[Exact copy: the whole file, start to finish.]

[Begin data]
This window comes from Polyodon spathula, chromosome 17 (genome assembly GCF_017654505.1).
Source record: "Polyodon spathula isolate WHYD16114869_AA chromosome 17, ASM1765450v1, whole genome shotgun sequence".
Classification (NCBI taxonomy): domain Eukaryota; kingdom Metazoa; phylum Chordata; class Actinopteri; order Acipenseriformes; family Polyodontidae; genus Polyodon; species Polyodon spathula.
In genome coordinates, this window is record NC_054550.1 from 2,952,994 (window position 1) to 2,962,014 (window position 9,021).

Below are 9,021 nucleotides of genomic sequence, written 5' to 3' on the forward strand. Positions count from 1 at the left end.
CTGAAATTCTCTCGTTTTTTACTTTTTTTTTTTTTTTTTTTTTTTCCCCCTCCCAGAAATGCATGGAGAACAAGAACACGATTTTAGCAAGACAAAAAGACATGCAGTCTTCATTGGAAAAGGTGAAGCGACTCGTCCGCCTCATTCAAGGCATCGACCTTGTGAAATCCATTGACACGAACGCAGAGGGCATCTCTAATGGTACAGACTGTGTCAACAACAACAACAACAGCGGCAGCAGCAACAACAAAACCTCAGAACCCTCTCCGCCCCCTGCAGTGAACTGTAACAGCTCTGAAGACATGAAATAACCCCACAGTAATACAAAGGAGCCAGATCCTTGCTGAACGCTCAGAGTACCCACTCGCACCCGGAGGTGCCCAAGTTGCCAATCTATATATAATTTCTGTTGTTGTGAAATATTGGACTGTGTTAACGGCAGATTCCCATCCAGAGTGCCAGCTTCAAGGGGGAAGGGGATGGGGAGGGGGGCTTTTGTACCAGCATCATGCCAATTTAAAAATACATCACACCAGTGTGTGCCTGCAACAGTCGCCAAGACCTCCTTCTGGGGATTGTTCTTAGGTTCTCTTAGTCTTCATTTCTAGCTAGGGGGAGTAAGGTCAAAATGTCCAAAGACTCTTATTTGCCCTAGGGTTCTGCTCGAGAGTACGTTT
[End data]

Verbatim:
This window comes from Polyodon spathula, chromosome 17 (genome assembly GCF_017654505.1).
Source record: "Polyodon spathula isolate WHYD16114869_AA chromosome 17, ASM1765450v1, whole genome shotgun sequence".
Classification (NCBI taxonomy): domain Eukaryota; kingdom Metazoa; phylum Chordata; class Actinopteri; order Acipenseriformes; family Polyodontidae; genus Polyodon; species Polyodon spathula.
In genome coordinates, this window is record NC_054550.1 from 2,952,994 (window position 1) to 2,962,014 (window position 9,021).

Below are 9,021 nucleotides of genomic sequence, written 5' to 3' on the forward strand. Positions count from 1 at the left end.
CTGAAATTCTCTCGTTTTTTACTTTTTTTTTTTTTTTTTTTTTTTCCCCCTCCCAGAAATGCATGGAGAACAAGAACACGATTTTAGCAAGACAAAAAGACATGCAGTCTTCATTGGAAAAGGTGAAGCGACTCGTCCGCCTCATTCAAGGCATCGACCTTGTGAAATCCATTGACACGAACGCAGAGGGCATCTCTAATGGTACAGACTGTGTCAACAACAACAACAACAGCGGCAGCAGCAACAACAAAACCTCAGAACCCTCTCCGCCCCCTGCAGTGAACTGTAACAGCTCTGAAGACATGAAATAACCCCACAGTAATACAAAGGAGCCAGATCCTTGCTGAACGCTCAGAGTACCCACTCGCACCCGGAGGTGCCCAAGTTGCCAATCTATATATAATTTCTGTTGTTGTGAAATATTGGACTGTGTTAACGGCAGATTCCCATCCAGAGTGCCAGCTTCAAGGGGGAAGGGGATGGGGAGGGGGGCTTTTGTACCAGCATCATGCCAATTTAAAAATACATCACACCAGTGTGTGCCTGCAACAGTCGCCAAGACCTCCTTCTGGGGATTGTTCTTAGGTTCTCTTAGTCTTCATTTCTAGCTAGGGGGAGTAAGGTCAAAATGTCCAAAGACTCTTATTTGCCCTAGGGTTCTGCTCGAGAGTACGTTT